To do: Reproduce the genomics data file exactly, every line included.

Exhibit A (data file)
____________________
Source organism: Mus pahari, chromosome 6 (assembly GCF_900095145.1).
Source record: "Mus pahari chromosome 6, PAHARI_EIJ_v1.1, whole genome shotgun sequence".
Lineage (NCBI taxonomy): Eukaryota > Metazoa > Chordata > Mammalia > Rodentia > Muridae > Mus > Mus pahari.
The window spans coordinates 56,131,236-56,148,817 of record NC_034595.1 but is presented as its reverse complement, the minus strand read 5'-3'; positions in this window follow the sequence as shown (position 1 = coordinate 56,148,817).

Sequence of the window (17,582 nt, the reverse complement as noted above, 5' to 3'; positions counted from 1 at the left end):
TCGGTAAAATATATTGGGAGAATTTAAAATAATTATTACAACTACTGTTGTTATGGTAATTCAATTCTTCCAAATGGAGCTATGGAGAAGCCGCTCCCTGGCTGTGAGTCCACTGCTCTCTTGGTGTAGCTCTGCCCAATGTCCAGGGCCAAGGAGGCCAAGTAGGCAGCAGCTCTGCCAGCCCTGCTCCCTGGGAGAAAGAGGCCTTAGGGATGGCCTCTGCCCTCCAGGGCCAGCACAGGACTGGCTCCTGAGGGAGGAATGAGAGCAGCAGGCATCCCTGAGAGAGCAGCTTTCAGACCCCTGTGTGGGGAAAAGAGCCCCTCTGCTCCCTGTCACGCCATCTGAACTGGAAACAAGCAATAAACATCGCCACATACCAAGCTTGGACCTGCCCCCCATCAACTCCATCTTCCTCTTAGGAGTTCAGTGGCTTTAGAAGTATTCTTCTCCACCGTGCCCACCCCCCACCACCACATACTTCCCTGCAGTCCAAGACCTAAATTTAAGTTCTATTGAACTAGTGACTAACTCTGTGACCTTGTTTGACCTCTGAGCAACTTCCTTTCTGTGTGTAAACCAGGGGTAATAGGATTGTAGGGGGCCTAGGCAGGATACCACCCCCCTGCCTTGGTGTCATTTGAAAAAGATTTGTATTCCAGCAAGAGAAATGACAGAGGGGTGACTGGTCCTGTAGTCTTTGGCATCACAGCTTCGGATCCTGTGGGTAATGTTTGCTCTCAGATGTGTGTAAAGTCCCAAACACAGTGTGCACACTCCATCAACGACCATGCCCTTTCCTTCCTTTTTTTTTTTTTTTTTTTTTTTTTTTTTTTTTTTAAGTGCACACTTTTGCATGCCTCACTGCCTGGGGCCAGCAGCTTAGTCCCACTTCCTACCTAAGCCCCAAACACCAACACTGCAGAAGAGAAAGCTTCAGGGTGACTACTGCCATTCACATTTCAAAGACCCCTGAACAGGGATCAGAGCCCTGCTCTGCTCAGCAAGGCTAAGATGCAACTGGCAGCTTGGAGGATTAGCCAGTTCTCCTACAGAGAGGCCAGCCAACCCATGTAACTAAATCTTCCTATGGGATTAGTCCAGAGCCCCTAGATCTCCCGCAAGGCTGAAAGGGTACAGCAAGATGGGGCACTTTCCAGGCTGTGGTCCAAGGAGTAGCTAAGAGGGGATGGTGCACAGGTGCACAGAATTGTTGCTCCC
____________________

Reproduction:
Source organism: Mus pahari, chromosome 6 (assembly GCF_900095145.1).
Source record: "Mus pahari chromosome 6, PAHARI_EIJ_v1.1, whole genome shotgun sequence".
Lineage (NCBI taxonomy): Eukaryota > Metazoa > Chordata > Mammalia > Rodentia > Muridae > Mus > Mus pahari.
The window spans coordinates 56,131,236-56,148,817 of record NC_034595.1 but is presented as its reverse complement, the minus strand read 5'-3'; positions in this window follow the sequence as shown (position 1 = coordinate 56,148,817).

Sequence of the window (17,582 nt, the reverse complement as noted above, 5' to 3'; positions counted from 1 at the left end):
TCGGTAAAATATATTGGGAGAATTTAAAATAATTATTACAACTACTGTTGTTATGGTAATTCAATTCTTCCAAATGGAGCTATGGAGAAGCCGCTCCCTGGCTGTGAGTCCACTGCTCTCTTGGTGTAGCTCTGCCCAATGTCCAGGGCCAAGGAGGCCAAGTAGGCAGCAGCTCTGCCAGCCCTGCTCCCTGGGAGAAAGAGGCCTTAGGGATGGCCTCTGCCCTCCAGGGCCAGCACAGGACTGGCTCCTGAGGGAGGAATGAGAGCAGCAGGCATCCCTGAGAGAGCAGCTTTCAGACCCCTGTGTGGGGAAAAGAGCCCCTCTGCTCCCTGTCACGCCATCTGAACTGGAAACAAGCAATAAACATCGCCACATACCAAGCTTGGACCTGCCCCCCATCAACTCCATCTTCCTCTTAGGAGTTCAGTGGCTTTAGAAGTATTCTTCTCCACCGTGCCCACCCCCCACCACCACATACTTCCCTGCAGTCCAAGACCTAAATTTAAGTTCTATTGAACTAGTGACTAACTCTGTGACCTTGTTTGACCTCTGAGCAACTTCCTTTCTGTGTGTAAACCAGGGGTAATAGGATTGTAGGGGGCCTAGGCAGGATACCACCCCCCTGCCTTGGTGTCATTTGAAAAAGATTTGTATTCCAGCAAGAGAAATGACAGAGGGGTGACTGGTCCTGTAGTCTTTGGCATCACAGCTTCGGATCCTGTGGGTAATGTTTGCTCTCAGATGTGTGTAAAGTCCCAAACACAGTGTGCACACTCCATCAACGACCATGCCCTTTCCTTCCTTTTTTTTTTTTTTTTTTTTTTTTTTTTTTTTTTTAAGTGCACACTTTTGCATGCCTCACTGCCTGGGGCCAGCAGCTTAGTCCCACTTCCTACCTAAGCCCCAAACACCAACACTGCAGAAGAGAAAGCTTCAGGGTGACTACTGCCATTCACATTTCAAAGACCCCTGAACAGGGATCAGAGCCCTGCTCTGCTCAGCAAGGCTAAGATGCAACTGGCAGCTTGGAGGATTAGCCAGTTCTCCTACAGAGAGGCCAGCCAACCCATGTAACTAAATCTTCCTATGGGATTAGTCCAGAGCCCCTAGATCTCCCGCAAGGCTGAAAGGGTACAGCAAGATGGGGCACTTTCCAGGCTGTGGTCCAAGGAGTAGCTAAGAGGGGATGGTGCACAGGTGCACAGAATTGTTGCTCCC